Mefloquine – Use as Anti-Malarial Medication for Deployed RCMP Personnel


Mefloquine – Use as Anti-Malarial Medication for Deployed RCMP Personnel

This bulletin has been distributed to all Association Members.

Association Members: 

If you were deployed overseas during your service with the RCMP, the following information respecting the anti-malarial medication Mefloquine (also known as Lariam) may be of interest to you.

Mefloquine is one of four (4) anti-malarial medications that may have been prescribed to individuals deployed for peace operation missions in areas at a high risk for malaria. Areas at risk for malaria include: Asia, Africa, Caribbean, Middle East, South and Central America and South Pacific.

In addition to mefloquine (also referred to as Lariam), three other (3) anti-malarial medication options include atovaquone-proguanil,chloroquine and doxycycline.

Malaria is a serious disease that can cause death if not treated right away. Anti-malarials are prescribed based on the risk of malaria, an individualized medical assessment and in accordance with Canadian recommendations for the prevention and treatment of malaria.

Individuals deployed for peace operation missions may have been prescribed, and may have taken anti-malarial medication further to this individual risk assessment. RCMP Health Services also provides mandatory pre-deployment & post-deployment medical and psychological examinations for officers going on mission. Pre-deployment examinations are conducted to confirm personnel are fit to deploy and to provide them with all immunizations and medications necessary for their mission. In select cases, such as first time use, a short monitored trial may also have been conducted as part of this assessment. Post-deployment examinations assess overall wellness of returning police officers and that they are fit to resume their regular police duties.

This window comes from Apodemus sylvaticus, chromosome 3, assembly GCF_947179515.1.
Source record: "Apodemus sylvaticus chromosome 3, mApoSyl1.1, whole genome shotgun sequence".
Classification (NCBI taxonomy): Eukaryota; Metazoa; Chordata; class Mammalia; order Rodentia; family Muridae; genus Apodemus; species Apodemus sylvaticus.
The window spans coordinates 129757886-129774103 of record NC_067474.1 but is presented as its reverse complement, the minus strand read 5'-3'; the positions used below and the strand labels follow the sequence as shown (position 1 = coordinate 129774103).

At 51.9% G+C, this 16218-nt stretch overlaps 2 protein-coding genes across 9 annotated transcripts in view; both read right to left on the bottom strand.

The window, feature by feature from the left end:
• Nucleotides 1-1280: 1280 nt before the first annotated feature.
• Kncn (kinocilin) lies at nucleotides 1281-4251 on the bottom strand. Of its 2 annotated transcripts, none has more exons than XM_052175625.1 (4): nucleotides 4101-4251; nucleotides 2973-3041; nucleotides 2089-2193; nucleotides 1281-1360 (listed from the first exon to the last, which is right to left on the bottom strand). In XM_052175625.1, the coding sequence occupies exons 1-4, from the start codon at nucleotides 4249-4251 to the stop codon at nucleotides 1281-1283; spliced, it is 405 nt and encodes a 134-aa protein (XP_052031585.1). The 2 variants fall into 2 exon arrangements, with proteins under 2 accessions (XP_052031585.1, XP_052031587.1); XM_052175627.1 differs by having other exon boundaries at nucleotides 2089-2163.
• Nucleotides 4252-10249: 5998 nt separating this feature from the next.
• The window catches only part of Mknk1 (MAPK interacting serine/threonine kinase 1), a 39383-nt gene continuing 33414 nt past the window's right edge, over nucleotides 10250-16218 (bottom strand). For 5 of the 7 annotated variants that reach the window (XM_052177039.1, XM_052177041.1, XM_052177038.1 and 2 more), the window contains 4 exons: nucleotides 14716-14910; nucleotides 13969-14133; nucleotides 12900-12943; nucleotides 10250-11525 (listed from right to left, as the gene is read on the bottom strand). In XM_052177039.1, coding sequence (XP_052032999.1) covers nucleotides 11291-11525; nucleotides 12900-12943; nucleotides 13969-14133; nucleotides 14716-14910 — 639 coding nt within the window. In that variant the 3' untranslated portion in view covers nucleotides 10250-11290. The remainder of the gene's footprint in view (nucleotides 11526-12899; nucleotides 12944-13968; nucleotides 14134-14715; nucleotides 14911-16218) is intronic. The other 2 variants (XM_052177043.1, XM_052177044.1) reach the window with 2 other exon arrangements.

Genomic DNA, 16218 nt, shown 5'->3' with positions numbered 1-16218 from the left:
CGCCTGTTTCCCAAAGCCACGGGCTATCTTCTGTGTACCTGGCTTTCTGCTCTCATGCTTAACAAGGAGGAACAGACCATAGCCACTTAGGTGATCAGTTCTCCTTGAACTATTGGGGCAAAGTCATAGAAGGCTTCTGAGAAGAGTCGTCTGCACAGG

Mefloquine is generally well tolerated however side effects have been known to occur, including nausea, headaches and insomnia. These symptoms are usually mild and resolve within a few days. There have also been reports of rare cases (1 in 10 600) of serious adverse reactions to the drug. The reported side-effects include anxiety, paranoia, depression, hallucinations and nervous system problems such as vertigo, tinnitus and seizures.

For those who are interested in learning more please see the safety review conducted by Health Canada, available here: Summary Safety Review – Mefloquine (2017). Health Canada’s safety review found limited evidence to support the allegation that long-lasting and permanent neurological and psychiatric adverse events are caused by the use of mefloquine.

To learn about DND’s experiences, see the Surgeon General Task Force Report on Mefloquine (2017).

Please note that RCMP Veterans can request and obtain a copy of their personal occupational health (medical) file directly through the divisional Occupational Health and Safety Services office, OIC of Health rather than through the formal ATIP process.

Click here to access a contact list of RCMP Division Headquarters Offices.

RCMP Health Services provided additional detail respecting the protocol and policy RCMP has followed respecting the prescription of anti-malarial medications including mefloquine.

Click here to learn more.

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